More Regulations and Legislation Features

  1. Big Steps In Plant Upgrade By Howard County Maryland Set The Pace For Restoring Chesapeake Bay Ecosystem
    3/14/2013

    A $92-million expansion completed earlier this year (2012) at the Little Patuxent Water Reclamation Plant (LPWRP) in Savage, MD, presents a model integration of bellwether aeration, disinfection and enhanced nutrient removal (ENR) systems added in tandem with other infrastructure upgrades, that have significantly improved the plant’s effluent and reduced harmful nutrients from reaching Chesapeake Bay.

  2. Howard County, Maryland Sets The Pace In Restoring Chesapeake Bay Ecosystem
    6/16/2014

    Howard County, Maryland, Bureau of Utilities recently completed the $92-million Addition No. 7 project at the Little Patuxent Water Reclamation Plant (LPWRP) to improve the quality of the plant’s effluent discharge and to reduce harmful nutrients reaching Chesapeake Bay. The project’s various increments took over five years to complete and incorporated innovative design solutions and state-of-the-art technologies for denitrification, aeration and disinfection. The project presents a model for Maryland’s 66 largest wastewater treatment plants and possibly procurement of municipal facilities elsewhere facing increasingly stringent regulatory changes.

  3. North Las Vegas Puts Advanced Wastewater Treatment To Work
    5/9/2014
    The North Las Vegas Water Reclamation Facility treats an average of 17 million gallons a day (MGD) of wastewater through an advanced nutrient removal process with subsequent membrane filtration. The utility’s process control enables treatment effluent exceeding typical environmental standards and allows discharge to Lake Meade, where it subsequently is withdrawn and fully treated by other facilities for drinking water distribution.
  4. The Many Faces Of Carbon — A Versatile Treatment Solution
    8/13/2014

    What concerns drinking water municipalities the most? Is it regulations, emerging contaminants, or a crisp, clear product? To a degree, it’s all of the above. Jim Knepper of Jacobi Carbons explains.

  5. A Sustainable Solution For Treating Contaminants
    11/13/2014

    There are a number of regulations in drinking water centered around emerging contaminants. Hexavalent chromium is one that you’ll see on the national marketplace.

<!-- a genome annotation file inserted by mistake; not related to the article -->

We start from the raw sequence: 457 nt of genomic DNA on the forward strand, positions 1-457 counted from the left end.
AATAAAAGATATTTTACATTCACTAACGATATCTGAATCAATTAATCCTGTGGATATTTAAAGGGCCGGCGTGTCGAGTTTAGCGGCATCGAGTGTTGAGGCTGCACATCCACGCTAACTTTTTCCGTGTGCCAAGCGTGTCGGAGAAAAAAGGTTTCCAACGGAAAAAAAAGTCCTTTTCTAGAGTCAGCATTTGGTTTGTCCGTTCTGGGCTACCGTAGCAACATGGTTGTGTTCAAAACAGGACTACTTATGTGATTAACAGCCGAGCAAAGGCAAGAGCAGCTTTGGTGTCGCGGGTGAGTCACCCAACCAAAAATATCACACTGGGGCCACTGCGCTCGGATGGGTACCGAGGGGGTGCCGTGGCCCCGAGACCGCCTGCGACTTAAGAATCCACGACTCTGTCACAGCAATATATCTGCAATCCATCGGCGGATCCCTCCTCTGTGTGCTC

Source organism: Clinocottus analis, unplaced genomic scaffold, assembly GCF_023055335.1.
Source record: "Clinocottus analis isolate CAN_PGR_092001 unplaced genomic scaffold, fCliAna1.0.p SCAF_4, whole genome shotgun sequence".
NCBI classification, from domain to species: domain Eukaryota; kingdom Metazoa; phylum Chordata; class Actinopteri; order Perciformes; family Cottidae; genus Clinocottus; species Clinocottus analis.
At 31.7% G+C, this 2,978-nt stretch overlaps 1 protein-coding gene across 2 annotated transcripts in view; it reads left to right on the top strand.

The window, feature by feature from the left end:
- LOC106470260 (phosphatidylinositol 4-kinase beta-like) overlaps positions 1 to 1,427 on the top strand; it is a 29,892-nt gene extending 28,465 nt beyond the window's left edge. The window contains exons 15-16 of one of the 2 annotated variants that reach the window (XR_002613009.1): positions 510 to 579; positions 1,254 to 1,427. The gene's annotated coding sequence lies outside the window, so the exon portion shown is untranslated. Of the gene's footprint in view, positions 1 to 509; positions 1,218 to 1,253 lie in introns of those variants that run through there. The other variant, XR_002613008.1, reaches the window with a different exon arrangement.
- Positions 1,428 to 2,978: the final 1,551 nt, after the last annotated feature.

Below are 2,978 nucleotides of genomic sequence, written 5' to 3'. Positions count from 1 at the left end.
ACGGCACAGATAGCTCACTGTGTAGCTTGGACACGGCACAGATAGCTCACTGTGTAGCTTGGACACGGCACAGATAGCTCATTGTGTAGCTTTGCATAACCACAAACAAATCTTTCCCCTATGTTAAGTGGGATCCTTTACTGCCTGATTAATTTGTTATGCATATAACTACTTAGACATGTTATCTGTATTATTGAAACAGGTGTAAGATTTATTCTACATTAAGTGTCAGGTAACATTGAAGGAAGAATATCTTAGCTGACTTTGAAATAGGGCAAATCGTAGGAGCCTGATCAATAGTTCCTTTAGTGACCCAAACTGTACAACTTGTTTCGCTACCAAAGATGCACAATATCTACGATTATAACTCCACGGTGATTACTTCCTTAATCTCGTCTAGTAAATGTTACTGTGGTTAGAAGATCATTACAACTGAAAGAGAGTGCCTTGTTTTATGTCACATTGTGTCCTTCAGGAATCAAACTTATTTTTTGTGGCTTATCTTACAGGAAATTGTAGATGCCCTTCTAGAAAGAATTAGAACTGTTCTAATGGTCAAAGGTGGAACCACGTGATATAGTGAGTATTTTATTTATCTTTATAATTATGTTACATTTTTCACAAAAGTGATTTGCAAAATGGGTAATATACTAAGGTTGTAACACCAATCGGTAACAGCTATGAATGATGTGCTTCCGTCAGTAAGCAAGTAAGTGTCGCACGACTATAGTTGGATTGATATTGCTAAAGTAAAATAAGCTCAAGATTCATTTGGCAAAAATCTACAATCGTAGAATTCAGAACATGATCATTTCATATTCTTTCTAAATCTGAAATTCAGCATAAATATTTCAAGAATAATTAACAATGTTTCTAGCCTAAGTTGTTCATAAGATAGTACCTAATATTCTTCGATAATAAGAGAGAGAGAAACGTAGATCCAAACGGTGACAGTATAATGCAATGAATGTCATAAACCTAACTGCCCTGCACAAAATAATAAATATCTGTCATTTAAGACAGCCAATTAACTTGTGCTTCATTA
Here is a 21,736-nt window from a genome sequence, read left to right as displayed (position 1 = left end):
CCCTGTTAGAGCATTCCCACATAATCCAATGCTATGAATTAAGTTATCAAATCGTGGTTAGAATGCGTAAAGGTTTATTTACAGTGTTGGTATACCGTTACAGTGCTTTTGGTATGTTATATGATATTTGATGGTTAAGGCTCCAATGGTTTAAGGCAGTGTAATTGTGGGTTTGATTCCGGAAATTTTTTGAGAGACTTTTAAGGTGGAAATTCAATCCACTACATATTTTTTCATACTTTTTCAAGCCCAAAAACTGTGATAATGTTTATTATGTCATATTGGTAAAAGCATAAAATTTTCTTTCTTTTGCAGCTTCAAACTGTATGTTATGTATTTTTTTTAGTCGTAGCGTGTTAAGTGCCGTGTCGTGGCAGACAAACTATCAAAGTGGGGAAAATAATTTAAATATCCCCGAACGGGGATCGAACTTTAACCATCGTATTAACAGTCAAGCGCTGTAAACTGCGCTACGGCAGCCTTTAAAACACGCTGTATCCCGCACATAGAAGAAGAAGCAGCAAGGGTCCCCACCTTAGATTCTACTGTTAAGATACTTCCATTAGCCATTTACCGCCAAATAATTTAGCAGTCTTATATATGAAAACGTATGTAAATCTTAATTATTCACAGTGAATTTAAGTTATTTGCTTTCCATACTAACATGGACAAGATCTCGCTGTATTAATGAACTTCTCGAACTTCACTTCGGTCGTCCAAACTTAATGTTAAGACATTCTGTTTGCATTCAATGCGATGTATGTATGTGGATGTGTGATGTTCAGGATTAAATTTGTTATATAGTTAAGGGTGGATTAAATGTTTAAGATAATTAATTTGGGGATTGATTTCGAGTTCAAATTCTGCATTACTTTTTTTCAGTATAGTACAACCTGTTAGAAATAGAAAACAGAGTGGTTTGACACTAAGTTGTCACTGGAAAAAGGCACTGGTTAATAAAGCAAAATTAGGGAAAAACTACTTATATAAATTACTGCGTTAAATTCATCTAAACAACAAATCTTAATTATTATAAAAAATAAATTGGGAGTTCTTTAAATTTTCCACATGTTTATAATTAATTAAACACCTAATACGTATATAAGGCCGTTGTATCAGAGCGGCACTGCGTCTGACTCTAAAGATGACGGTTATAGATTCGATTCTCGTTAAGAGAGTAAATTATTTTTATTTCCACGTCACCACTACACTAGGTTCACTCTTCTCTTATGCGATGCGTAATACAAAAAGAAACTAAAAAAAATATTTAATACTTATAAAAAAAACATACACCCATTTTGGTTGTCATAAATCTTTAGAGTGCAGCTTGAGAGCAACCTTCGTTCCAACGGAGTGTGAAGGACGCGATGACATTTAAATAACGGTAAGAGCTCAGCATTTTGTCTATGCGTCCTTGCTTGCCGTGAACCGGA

6. UV Examined (Audio)
    8/1/2013

    Adam Festger, Market Manager, Drinking Water and Environmental Contaminant Treatment for TrojanUV, highlights some of advances in UV technology over the last few years including UV groundwater treatment, UV chemical contamination treatment and UV lamp efficiency.

  7. Smith & Loveless Preaches Quality In Manufacturing
    12/15/2011

    Frank Rebori, president of Smith & Loveless, sat down with Water Online Radio for this live interview from the show floor at WEFTEC 2011 in Los Angeles. Rebori discussed the company's 65-year history, its current successes, and the main products it sells: wastewater pumping and treatment equipment, as well as headworks (grit removal) equipment.

  8. San Diego Plant Cuts THM Levels In Half
    8/3/2017

    The 34 MGD Otay Water Treatment Plant in San Diego, California serves a population of approximately 200,000. It is a conventional treatment plant that uses coagulation, flocculation, sedimentation, filtration and disinfection. The plant receives raw water from two different sources — imported water from the Colorado River and runoff water from three local reservoirs.

  9. Treatment Of Cyanotoxins In Drinking Water With Activated Carbon
    9/24/2014

    Recently, cyanobacteria and cyanotoxins have become a high profile drinking water quality concern in both the United States and abroad. The combination of weather conditions, agricultural phosphate runoff, and other factors has produced water conditions that have favored the formation of cyanobacteria in surface water supplies.

  10. Take Charge Of Discharge With AccuFAS
    6/27/2016

    Changing environmental conditions and increased regulatory oversight have combined to make discharge one of the most pressing concerns for wastewater treatment plants (WWTPs) today. While many plants have found that they need to step up their treatment game to keep up, it can be a challenge to find improvements that are effective and efficient.